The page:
• A mysterious line of dialogue.
  • An image that is full of foreboding (like the fog rolling in, or a distant sound).
  • A secret suddenly revealed.
  • A major decision or vow.
  • Announcement of a shattering event.
  • Reversal or surprise—new information that turns the story around.
  • A question left hanging in the air.
And so on. Here's a tip: go to the library or a bookstore (or your own shelf) and gather five books by King and five by Koontz, from the 1980s (their "middle periods"). Then just read the last few paragraphs of each chapter. You'll get a real strong sense of prompts.

ML: In REVISION & SELF-EDITING you discuss the magic of writing. What advice would you give aspiring writers about creating that magic?

JSB: I think the magic comes from having your heart in the story. If you're going about this mechanically, it won't be enough to carry you. You've got to be "juiced" about the story in some way. Usually that happens when you've worked out the LOCK elements of your story up front (Lead, Objective, Confrontation and Knock Out, as explained in PLOT & STRUCTURE)

Then, know your craft. The more you know it, the better you'll feel. Some people say you can't learn from books, or you shouldn't waste your money. I feel exactly the opposite. When I would study a writing book and find a technique that worked for me, I got excited. I have a shelf of my favorite books, and will occasionally grab one and read what I highlighted, and get excited again.

In REVISION & SELF-EDITING I talk about my encounter with Dai Vernon, the greatest card magician of all time, and his "trick that cannot be explained." He could improvise moves on the spot, because he knew his craft so well.

I apply that to writing. You face a problem, a creative challenge, and you use your tools to find a way through it. That's when writing becomes magical.

ML: Last question! You have a new how-to book for writers coming out in November. I'm intrigued with the title. Can you give us the WHY and WHAT on THE ART OF WAR FOR FICTION WRITERS?

JSB: It's a riff on Sun Tzu's ancient classic. A handbook, basically, of axioms, with some commentary. The idea is to fill in some cracks in the traditional teaching on fiction writing. To go a little deeper, to offer some of the "extras" that can elevate a manuscript above the slush. Along with advice on the business of writing and how one should approach it.

Hopefully, people will still be reading it 2000 years after it comes out, just like generals still read Sun Tzu.

We hope you enjoyed Margie's interview with James Scott Bell. Join us next month on February 25, 2009 when her featured How-to Author will be Hallie Ephron, Writing and Selling Your Mystery Novel: How to knock 'em dead with style.

Monday, January 26, 2009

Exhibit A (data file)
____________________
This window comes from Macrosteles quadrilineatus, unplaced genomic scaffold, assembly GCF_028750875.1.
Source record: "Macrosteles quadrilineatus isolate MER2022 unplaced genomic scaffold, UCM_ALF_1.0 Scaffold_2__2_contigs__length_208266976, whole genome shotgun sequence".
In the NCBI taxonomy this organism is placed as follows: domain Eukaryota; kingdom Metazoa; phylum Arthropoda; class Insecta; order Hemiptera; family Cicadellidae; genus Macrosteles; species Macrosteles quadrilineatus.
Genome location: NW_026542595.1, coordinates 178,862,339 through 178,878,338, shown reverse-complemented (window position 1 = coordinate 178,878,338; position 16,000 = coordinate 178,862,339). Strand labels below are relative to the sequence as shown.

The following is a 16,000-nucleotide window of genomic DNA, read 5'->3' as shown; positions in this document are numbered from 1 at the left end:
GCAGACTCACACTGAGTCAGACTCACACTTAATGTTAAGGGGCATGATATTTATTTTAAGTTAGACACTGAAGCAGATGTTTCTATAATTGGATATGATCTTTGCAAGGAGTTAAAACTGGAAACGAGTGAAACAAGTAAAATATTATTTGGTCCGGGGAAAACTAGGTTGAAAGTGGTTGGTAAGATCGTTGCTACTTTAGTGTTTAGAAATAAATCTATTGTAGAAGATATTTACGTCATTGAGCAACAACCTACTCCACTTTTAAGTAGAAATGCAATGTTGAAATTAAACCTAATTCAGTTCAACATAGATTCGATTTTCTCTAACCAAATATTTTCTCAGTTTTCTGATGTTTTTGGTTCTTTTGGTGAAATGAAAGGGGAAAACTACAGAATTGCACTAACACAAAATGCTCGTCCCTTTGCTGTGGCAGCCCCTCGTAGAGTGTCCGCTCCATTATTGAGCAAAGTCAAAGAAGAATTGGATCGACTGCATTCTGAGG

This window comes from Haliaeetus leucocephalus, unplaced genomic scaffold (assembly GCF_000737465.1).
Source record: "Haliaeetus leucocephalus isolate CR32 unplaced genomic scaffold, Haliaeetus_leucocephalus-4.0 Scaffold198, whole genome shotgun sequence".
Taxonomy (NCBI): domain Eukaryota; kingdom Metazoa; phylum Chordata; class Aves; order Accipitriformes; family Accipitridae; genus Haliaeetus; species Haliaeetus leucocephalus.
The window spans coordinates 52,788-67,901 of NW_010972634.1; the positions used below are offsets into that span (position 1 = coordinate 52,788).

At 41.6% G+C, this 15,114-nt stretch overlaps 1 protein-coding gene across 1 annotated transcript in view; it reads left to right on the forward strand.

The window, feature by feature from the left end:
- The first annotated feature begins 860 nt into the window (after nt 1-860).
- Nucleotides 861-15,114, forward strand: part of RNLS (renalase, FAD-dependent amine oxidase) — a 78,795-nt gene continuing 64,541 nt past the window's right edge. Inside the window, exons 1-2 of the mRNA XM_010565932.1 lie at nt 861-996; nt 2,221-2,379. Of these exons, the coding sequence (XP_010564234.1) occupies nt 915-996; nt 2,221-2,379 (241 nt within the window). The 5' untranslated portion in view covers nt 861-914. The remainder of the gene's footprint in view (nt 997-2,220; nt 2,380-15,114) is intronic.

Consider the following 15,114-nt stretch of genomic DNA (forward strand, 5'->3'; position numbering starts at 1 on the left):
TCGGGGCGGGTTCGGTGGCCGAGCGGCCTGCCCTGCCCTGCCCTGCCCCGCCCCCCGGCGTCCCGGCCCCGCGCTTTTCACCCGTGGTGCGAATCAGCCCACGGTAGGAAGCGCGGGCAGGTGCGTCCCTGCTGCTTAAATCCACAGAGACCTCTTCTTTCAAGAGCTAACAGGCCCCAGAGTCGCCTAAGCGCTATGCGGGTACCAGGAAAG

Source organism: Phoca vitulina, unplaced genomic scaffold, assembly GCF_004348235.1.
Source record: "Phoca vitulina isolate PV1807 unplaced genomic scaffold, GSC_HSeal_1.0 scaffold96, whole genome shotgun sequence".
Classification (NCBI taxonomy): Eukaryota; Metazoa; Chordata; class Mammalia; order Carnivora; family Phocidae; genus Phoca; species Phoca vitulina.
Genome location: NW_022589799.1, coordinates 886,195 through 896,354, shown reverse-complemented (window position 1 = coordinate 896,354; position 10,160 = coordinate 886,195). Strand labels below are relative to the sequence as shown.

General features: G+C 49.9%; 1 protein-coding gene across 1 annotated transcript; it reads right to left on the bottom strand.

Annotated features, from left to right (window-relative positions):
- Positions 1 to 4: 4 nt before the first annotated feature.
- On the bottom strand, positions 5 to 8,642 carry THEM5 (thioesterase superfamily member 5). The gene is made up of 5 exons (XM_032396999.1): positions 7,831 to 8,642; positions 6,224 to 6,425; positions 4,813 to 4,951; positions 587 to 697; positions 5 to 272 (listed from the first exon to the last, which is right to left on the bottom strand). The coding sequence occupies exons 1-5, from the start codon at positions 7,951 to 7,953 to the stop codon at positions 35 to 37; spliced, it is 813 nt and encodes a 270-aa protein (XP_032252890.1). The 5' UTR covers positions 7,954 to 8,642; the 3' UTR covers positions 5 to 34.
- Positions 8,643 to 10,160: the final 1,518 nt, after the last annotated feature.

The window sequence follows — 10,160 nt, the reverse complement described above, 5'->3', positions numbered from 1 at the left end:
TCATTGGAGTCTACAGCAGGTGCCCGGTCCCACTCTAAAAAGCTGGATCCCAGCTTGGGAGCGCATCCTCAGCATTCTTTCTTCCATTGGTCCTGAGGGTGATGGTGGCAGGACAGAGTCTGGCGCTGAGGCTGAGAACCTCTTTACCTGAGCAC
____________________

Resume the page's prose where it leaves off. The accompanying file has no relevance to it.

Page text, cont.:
Inspiration That Comes From A Sale



A friend of mine sold her first book on Friday! Glynna Kaye received the call from Melissa Endlich of Steeple Hill Love Inspired on Friday morning, 7:35 (Arizona time)! Excited for my friend, you bet.
Her sale did wonders for my attitude.

After cyber celebrations all day, I came home from work Friday night, ready to finish the book I'm working on and submit it. Of course this has been my plan all along, but experiencing the excitement of Glynna's sale, really got my adrenline pumping. Procrastination didn't seem to rear its ugly head as much as it usually does. I became focused. I planned my scenes and worked my way through them.
This weekend, I worked like a writer.
And it paid off. I'm 91% of my goal on my current mss, Rough and Ready. This book has been requested by multiple editors through contests, but it wasn't until a couple of months ago, that I seemed to clear the fog out of my head and actually finished plotting the thing. I'm pleased with my rough draft and I don't think I'll spend much time on rewrites, unless my crit partners prove me wrong : )

2009 is starting off as a good year. My rough draft will be complete by January 31. My rewrites will be done by February 15. I'm judging for The Sandy and The Genesis, and I plan on plotting out the third book of my Circle D series, by the end of April.

When you blog about various topics you take for granted because they are second nature to you like organization, plot storming, motivation, etc, realize there may be someone out there that hasn't mastered the technique and your blog may be the one thing that energizies their creative juices.

My kick in the butt for 2009 came from reading blogs like this one (Five Scribes), Camy's Loft, Seekerville, The Craftie Ladies of Romance and many others. I experienced many ah-ha moments that left me inspired to dig into my writing with renewed vigor.

Look at the line up Five Scribes is offering this year. I know Margie Lawson's series is something I don't want to miss. The Sandy updates will be fantastic considering the line-up of speakers. I find Seton Hill fascinating and am thankful KL is posting on her progress. The interviews LA is working on with film professionals make me think outside the box of novel writing.